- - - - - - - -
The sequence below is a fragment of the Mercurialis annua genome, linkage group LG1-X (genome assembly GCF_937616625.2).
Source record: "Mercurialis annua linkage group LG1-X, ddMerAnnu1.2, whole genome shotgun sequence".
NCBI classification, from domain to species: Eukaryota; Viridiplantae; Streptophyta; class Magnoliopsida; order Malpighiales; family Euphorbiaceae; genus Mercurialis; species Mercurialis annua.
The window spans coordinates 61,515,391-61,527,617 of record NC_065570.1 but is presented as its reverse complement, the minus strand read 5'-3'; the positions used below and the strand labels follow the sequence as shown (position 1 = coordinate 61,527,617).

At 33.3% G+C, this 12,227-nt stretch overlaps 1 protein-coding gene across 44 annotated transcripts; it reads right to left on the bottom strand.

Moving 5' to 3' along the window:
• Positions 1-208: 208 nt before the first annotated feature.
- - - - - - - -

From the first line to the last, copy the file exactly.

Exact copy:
The sequence below is a fragment of the Mercurialis annua genome, linkage group LG1-X (genome assembly GCF_937616625.2).
Source record: "Mercurialis annua linkage group LG1-X, ddMerAnnu1.2, whole genome shotgun sequence".
NCBI classification, from domain to species: Eukaryota; Viridiplantae; Streptophyta; class Magnoliopsida; order Malpighiales; family Euphorbiaceae; genus Mercurialis; species Mercurialis annua.
The window spans coordinates 61,515,391-61,527,617 of record NC_065570.1 but is presented as its reverse complement, the minus strand read 5'-3'; the positions used below and the strand labels follow the sequence as shown (position 1 = coordinate 61,527,617).

At 33.3% G+C, this 12,227-nt stretch overlaps 1 protein-coding gene across 44 annotated transcripts; it reads right to left on the bottom strand.

Moving 5' to 3' along the window:
• Positions 1-208: 208 nt before the first annotated feature.